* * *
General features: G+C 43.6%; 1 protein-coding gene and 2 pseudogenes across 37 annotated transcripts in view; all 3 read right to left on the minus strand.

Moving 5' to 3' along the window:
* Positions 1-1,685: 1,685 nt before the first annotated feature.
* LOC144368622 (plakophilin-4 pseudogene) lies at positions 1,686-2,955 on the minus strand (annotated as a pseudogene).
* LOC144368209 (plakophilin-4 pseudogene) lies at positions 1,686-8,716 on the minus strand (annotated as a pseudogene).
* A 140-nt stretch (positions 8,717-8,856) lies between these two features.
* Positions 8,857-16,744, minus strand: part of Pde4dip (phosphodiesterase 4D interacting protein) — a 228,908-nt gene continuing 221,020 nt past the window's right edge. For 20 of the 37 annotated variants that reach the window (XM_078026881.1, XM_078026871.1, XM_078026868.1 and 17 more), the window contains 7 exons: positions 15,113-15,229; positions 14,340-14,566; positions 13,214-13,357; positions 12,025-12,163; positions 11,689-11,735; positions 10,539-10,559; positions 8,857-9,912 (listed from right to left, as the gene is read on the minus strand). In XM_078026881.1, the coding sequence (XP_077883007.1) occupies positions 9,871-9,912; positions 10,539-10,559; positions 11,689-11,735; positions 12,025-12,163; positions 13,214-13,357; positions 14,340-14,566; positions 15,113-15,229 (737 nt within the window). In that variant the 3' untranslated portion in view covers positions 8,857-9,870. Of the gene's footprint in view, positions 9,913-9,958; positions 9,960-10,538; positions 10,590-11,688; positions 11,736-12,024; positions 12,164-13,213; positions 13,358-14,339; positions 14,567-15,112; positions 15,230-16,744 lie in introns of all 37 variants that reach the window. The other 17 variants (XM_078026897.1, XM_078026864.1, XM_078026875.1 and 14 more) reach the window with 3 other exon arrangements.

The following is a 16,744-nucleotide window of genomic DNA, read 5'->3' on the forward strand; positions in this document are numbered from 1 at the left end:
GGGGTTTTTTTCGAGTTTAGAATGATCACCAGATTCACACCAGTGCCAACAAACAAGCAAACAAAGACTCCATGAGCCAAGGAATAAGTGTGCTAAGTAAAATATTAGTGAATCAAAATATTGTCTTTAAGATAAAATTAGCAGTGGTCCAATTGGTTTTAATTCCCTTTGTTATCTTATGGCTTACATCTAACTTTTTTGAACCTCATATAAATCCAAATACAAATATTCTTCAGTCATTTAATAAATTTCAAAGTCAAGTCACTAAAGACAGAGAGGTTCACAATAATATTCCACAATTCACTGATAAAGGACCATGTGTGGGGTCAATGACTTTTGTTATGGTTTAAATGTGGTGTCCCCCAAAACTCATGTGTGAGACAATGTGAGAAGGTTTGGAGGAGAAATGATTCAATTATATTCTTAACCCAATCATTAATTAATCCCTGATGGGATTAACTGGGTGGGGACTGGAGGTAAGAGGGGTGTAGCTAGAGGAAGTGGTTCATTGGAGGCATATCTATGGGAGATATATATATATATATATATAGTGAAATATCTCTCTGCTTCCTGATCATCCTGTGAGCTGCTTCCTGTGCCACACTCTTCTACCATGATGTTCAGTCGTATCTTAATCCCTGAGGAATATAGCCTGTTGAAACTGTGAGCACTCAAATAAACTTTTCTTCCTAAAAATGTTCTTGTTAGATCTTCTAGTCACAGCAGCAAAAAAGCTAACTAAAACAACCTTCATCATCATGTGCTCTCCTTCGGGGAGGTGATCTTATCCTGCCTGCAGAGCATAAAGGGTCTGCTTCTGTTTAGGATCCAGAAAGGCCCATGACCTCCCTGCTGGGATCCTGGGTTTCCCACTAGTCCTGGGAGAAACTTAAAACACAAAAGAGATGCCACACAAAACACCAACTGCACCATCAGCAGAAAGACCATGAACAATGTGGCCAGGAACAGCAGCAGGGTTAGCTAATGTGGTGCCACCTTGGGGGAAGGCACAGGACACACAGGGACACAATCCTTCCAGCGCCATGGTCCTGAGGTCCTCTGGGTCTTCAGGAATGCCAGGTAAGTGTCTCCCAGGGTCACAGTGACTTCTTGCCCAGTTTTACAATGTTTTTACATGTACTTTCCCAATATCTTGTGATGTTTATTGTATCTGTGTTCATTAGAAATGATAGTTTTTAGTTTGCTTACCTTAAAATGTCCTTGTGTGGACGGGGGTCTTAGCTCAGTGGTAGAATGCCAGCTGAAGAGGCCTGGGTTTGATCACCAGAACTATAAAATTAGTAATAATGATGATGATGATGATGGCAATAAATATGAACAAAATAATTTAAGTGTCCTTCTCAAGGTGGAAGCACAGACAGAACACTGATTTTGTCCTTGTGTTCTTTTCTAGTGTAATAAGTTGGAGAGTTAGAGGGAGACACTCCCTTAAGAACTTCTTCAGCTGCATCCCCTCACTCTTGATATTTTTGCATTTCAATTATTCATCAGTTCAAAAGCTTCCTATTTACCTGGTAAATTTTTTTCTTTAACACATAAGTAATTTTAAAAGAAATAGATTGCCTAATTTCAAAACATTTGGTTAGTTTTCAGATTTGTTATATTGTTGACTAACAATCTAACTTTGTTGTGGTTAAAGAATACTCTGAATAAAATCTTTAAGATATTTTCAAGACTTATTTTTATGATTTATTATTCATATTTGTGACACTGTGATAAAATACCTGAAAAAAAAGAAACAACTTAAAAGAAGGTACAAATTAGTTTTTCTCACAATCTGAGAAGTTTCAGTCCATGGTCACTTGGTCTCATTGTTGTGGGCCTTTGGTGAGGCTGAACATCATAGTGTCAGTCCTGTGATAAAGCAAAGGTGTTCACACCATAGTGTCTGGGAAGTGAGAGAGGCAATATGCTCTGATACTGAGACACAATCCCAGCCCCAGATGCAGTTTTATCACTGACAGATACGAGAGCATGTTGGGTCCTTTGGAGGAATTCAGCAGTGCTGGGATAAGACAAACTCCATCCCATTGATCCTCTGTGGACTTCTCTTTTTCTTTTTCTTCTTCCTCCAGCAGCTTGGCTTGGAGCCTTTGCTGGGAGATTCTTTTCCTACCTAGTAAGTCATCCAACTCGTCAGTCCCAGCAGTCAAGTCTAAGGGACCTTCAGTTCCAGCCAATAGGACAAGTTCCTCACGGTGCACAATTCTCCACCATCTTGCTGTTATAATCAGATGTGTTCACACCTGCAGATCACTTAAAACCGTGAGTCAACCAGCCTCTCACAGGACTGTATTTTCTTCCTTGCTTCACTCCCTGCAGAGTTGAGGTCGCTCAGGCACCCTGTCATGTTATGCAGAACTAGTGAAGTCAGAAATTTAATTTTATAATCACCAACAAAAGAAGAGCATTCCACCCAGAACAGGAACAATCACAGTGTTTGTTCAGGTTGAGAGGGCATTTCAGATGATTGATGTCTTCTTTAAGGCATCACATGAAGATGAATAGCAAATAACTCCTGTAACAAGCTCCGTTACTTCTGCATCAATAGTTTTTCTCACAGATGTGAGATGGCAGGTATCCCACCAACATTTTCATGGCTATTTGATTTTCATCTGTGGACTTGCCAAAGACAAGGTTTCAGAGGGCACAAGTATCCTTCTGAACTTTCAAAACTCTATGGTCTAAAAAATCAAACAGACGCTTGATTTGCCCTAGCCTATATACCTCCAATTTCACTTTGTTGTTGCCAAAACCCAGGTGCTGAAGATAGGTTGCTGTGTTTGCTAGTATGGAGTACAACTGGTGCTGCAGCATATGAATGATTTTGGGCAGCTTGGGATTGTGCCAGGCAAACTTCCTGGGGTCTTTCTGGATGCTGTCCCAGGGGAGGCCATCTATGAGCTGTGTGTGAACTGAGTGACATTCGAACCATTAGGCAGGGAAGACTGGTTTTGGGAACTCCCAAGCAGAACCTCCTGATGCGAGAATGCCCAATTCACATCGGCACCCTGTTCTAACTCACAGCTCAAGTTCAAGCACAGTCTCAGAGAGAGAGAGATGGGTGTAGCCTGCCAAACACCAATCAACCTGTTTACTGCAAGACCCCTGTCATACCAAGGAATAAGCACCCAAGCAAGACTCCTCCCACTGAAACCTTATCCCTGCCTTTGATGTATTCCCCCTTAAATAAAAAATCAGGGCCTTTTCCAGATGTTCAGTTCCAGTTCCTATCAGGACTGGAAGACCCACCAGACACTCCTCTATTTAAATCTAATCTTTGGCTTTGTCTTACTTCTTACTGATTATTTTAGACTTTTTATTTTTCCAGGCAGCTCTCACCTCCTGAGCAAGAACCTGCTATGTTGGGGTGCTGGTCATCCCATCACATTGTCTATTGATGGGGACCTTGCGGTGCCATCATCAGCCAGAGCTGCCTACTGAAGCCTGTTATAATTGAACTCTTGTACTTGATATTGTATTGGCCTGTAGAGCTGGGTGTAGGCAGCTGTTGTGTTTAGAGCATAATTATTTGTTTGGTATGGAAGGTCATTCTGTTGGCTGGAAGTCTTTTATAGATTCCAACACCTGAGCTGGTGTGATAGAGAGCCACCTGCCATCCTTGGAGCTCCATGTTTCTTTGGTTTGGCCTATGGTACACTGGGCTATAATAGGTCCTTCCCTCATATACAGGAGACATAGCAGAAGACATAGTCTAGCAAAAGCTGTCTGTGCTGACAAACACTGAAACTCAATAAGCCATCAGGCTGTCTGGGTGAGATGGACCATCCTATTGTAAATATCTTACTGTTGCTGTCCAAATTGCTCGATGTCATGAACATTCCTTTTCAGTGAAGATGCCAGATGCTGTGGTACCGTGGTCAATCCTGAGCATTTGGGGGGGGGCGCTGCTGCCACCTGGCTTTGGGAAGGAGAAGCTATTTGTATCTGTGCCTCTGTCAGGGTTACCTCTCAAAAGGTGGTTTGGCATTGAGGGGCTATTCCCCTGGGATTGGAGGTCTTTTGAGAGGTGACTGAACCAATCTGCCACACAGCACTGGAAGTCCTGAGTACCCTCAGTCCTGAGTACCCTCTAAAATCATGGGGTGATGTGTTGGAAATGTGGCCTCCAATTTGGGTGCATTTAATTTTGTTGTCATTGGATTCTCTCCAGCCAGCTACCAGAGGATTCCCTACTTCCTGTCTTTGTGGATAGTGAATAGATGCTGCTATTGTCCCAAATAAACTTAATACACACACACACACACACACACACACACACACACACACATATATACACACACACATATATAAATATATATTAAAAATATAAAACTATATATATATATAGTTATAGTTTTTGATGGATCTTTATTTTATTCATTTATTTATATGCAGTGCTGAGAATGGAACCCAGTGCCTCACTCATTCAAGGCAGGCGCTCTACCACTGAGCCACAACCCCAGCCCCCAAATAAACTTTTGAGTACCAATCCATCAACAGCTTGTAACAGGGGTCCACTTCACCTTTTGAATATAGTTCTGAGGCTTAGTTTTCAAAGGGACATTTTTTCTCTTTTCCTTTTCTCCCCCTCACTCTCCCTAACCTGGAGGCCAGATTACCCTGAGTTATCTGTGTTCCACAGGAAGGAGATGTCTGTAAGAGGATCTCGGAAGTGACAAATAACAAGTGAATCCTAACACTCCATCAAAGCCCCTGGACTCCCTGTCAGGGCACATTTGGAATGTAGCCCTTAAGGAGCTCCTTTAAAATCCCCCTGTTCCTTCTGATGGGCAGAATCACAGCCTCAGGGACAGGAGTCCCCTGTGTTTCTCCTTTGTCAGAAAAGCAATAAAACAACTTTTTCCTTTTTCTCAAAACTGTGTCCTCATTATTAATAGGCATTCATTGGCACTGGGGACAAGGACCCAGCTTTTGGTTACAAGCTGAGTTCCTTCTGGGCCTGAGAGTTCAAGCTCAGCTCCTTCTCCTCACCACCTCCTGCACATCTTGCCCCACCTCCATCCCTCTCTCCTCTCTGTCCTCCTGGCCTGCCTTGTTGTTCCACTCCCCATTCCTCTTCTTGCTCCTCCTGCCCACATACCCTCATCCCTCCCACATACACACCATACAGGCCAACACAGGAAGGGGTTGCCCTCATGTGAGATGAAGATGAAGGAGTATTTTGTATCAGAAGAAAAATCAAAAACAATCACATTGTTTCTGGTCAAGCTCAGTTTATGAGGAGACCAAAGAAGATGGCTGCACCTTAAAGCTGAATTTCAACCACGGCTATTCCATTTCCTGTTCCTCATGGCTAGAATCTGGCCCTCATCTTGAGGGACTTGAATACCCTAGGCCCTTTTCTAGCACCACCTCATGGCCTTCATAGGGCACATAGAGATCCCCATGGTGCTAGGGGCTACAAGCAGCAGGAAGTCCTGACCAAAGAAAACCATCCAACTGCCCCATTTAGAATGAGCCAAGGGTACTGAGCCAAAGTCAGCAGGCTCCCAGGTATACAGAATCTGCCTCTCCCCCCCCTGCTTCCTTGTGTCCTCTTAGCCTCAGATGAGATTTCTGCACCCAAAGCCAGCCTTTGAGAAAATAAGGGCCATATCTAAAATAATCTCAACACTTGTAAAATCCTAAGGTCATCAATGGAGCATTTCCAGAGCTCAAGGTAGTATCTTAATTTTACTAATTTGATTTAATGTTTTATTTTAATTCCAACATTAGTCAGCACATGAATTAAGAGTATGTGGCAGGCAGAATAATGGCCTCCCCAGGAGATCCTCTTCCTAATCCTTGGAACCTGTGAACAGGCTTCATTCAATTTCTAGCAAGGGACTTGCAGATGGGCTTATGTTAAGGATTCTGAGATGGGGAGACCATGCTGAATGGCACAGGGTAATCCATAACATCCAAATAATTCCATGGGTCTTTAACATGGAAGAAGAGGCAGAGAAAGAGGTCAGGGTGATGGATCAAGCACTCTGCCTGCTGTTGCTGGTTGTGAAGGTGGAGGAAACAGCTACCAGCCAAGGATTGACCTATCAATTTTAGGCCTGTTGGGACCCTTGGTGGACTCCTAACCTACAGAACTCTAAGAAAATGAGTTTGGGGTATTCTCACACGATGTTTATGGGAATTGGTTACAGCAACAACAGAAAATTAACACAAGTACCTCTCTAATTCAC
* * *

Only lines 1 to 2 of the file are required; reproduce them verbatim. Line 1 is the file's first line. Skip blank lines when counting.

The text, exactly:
General features: G+C 43.6%; 1 protein-coding gene and 2 pseudogenes across 37 annotated transcripts in view; all 3 read right to left on the minus strand.

Moving 5' to 3' along the window: